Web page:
TWO US aircraft carriers have started exercises in the West Philippine Sea, defense officials said Sunday, as Manila, Washington’s close ally, faces growing pressure from Beijing in the South China Sea.
The US Pacific Command said the USS John C. Stennis and USS Ronald Reagan, among the world’s largest warships, began conducting air defense drills, sea surveillance, and long range strikes on Saturday.
The command said the operations marked America’s continued presence in the Asia-Pacific as China expands its maritime strength and engages in massive island building activities in disputed waters.
“No other Navy can concentrate this much combat power on one sea...It was truly impressive,” said US Rear Admiral Marcus Hitchcock, carrier strike group commander.
US Defense Secretary Ashton Carter visited the Stennis in April as it sailed off the Philippines near the disputed area where China has expanded islets and reefs into islands capable of supporting airfields and other installations.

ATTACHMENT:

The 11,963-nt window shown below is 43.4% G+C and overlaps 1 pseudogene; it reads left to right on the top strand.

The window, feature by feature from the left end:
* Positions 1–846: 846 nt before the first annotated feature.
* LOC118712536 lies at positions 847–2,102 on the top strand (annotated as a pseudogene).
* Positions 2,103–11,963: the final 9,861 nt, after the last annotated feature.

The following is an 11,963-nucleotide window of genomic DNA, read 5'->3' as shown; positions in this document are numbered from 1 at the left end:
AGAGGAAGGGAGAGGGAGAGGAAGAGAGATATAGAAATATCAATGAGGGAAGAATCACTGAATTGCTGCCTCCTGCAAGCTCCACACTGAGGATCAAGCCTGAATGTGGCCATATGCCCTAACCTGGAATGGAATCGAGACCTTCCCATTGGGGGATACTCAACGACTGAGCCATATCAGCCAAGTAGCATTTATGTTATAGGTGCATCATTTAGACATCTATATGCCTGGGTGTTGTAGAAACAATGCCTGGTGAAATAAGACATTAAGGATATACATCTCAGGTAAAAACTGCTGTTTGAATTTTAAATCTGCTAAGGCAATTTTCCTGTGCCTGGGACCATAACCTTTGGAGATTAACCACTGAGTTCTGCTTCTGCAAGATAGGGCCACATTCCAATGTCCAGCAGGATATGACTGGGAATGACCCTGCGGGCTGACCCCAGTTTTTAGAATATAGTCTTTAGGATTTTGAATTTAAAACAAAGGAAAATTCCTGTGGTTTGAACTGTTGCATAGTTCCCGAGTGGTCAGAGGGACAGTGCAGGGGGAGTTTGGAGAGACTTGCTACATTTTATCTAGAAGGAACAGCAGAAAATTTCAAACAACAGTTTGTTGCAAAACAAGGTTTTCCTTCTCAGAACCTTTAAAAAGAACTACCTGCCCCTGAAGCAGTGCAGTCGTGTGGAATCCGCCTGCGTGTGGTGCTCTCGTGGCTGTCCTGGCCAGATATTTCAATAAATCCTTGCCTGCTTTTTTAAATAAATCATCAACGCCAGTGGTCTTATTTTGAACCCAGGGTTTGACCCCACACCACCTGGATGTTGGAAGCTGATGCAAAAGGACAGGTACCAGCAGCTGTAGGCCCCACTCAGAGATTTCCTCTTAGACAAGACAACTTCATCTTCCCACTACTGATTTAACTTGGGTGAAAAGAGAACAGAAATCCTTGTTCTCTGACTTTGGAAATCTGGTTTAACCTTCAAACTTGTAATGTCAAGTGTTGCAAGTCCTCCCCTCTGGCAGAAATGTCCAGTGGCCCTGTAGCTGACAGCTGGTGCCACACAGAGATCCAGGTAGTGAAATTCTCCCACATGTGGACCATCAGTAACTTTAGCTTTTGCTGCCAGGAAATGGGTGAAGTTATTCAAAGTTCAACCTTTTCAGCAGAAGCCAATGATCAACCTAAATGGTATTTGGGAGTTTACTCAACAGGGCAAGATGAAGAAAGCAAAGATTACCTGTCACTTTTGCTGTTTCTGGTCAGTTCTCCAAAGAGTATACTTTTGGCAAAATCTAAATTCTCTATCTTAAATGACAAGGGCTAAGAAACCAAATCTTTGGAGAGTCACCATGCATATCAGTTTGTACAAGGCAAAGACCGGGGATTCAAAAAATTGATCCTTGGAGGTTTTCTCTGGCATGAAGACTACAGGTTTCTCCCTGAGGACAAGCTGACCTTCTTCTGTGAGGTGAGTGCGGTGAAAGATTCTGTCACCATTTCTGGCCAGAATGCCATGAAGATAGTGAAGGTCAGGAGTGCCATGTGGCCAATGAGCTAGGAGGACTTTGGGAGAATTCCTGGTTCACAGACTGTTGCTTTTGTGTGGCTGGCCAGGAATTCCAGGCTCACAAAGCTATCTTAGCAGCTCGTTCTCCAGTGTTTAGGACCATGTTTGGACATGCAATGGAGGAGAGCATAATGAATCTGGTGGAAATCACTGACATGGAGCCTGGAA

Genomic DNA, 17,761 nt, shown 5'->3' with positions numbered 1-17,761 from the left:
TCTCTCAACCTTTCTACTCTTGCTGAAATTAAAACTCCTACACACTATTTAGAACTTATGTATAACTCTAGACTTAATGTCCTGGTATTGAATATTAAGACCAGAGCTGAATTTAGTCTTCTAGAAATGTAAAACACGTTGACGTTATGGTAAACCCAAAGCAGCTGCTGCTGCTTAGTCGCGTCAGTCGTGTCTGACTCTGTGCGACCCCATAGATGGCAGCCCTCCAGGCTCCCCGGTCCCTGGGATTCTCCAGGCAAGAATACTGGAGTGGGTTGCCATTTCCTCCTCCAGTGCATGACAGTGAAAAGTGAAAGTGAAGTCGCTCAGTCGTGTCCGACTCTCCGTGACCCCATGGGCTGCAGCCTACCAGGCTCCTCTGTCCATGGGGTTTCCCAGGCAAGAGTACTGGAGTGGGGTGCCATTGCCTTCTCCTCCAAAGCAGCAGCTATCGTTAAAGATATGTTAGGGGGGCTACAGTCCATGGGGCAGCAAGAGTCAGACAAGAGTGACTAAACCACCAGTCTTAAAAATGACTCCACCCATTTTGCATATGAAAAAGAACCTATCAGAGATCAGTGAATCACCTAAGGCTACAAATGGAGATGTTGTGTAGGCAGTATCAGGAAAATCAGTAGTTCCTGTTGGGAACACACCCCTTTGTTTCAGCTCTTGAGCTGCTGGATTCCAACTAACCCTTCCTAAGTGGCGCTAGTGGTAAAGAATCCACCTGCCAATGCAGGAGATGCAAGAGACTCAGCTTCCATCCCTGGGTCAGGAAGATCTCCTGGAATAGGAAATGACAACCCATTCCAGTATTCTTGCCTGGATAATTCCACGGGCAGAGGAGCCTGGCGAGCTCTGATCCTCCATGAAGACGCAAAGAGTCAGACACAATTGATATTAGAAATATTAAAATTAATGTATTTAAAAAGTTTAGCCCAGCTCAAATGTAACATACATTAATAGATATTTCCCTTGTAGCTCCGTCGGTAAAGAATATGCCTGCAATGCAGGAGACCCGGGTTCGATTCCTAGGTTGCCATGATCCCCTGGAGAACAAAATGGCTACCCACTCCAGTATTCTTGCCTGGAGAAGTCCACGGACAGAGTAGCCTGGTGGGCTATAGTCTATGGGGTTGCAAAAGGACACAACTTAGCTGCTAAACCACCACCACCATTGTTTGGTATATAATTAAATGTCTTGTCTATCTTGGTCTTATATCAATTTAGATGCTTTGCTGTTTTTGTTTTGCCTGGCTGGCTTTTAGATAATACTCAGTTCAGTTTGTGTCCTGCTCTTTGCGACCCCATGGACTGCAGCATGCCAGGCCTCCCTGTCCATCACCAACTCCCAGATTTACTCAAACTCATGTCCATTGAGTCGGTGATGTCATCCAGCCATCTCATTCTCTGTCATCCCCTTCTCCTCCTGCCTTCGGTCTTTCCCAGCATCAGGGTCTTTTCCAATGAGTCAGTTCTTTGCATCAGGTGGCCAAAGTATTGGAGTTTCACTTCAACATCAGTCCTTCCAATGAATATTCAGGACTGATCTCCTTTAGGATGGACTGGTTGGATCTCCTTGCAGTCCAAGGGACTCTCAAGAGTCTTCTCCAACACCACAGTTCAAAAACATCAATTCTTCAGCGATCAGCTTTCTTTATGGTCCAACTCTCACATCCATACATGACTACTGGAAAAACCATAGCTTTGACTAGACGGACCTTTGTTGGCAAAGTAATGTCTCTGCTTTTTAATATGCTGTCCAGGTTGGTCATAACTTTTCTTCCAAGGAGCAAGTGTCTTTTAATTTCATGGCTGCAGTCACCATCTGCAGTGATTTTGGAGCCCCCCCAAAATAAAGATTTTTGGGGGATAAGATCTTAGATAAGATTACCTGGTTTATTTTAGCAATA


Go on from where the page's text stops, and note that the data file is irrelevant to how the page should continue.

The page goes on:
The Philippines has been improving its defense ties with the US, its longtime treaty ally and former colonial ruler, to help boost the ability of one of Asia’s weakest armed forces.
The US exercises synchronized the activities of over 12,000 sailors, 140 aircraft, six combatants and the two carriers, said Hitchcock.
The command said the drills were meant to promote freedom of navigation and overflight in the region’s airspace and waters.
“(This) has been a great opportunity for us to train on how we would operate multiple carrier strike groups in a contested environment,” said US Rear Admiral John Alexander, another carrier strike group commander.
The US Navy said it has been conducting dual carrier strike group operations for several years in the West Philippine Sea, the South China Sea and the East China Sea, where China has a separate dispute with Japan over small islands.
Philippine Defense Department spokesman Peter Galvez said the exercises showed that the US was “resolute” in fulfilling its often repeated “ironclad commitment” to defend the Philippines.
“We welcome the strong cooperation and partnership we have with our friends and allies ... in light of (the dispute) where our legitimate rights have been overstepped,” he said.
The Philippines is awaiting a ruling from an international arbitration tribunal against China’s claims to most of the South China Sea.
Vietnam, Malaysia, Brunei and Taiwan also have overlapping claims to the strategic waterway, through which pass some of the world’s most active shipping lanes.
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